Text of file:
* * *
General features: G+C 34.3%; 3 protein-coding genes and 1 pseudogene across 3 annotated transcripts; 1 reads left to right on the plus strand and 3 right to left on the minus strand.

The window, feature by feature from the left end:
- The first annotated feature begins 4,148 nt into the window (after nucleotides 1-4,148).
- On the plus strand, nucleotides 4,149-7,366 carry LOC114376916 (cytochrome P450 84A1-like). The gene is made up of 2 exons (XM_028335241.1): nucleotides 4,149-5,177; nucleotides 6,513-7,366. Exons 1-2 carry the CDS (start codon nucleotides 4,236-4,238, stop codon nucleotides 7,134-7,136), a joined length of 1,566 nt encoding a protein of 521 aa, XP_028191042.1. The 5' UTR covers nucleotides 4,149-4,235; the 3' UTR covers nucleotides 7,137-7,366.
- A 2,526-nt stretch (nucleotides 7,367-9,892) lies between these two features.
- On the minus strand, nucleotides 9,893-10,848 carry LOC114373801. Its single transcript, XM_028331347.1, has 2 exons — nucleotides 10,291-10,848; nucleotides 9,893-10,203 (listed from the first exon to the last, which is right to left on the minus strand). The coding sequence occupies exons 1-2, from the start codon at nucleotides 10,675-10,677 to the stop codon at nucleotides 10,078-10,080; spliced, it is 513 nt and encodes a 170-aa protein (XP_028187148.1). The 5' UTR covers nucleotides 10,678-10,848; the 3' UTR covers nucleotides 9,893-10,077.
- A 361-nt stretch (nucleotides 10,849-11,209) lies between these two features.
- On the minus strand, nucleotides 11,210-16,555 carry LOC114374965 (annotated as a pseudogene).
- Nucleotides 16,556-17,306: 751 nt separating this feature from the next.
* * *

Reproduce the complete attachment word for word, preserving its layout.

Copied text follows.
General features: G+C 34.3%; 3 protein-coding genes and 1 pseudogene across 3 annotated transcripts; 1 reads left to right on the plus strand and 3 right to left on the minus strand.

The window, feature by feature from the left end:
- The first annotated feature begins 4,148 nt into the window (after nucleotides 1-4,148).
- On the plus strand, nucleotides 4,149-7,366 carry LOC114376916 (cytochrome P450 84A1-like). The gene is made up of 2 exons (XM_028335241.1): nucleotides 4,149-5,177; nucleotides 6,513-7,366. Exons 1-2 carry the CDS (start codon nucleotides 4,236-4,238, stop codon nucleotides 7,134-7,136), a joined length of 1,566 nt encoding a protein of 521 aa, XP_028191042.1. The 5' UTR covers nucleotides 4,149-4,235; the 3' UTR covers nucleotides 7,137-7,366.
- A 2,526-nt stretch (nucleotides 7,367-9,892) lies between these two features.
- On the minus strand, nucleotides 9,893-10,848 carry LOC114373801. Its single transcript, XM_028331347.1, has 2 exons — nucleotides 10,291-10,848; nucleotides 9,893-10,203 (listed from the first exon to the last, which is right to left on the minus strand). The coding sequence occupies exons 1-2, from the start codon at nucleotides 10,675-10,677 to the stop codon at nucleotides 10,078-10,080; spliced, it is 513 nt and encodes a 170-aa protein (XP_028187148.1). The 5' UTR covers nucleotides 10,678-10,848; the 3' UTR covers nucleotides 9,893-10,077.
- A 361-nt stretch (nucleotides 10,849-11,209) lies between these two features.
- On the minus strand, nucleotides 11,210-16,555 carry LOC114374965 (annotated as a pseudogene).
- Nucleotides 16,556-17,306: 751 nt separating this feature from the next.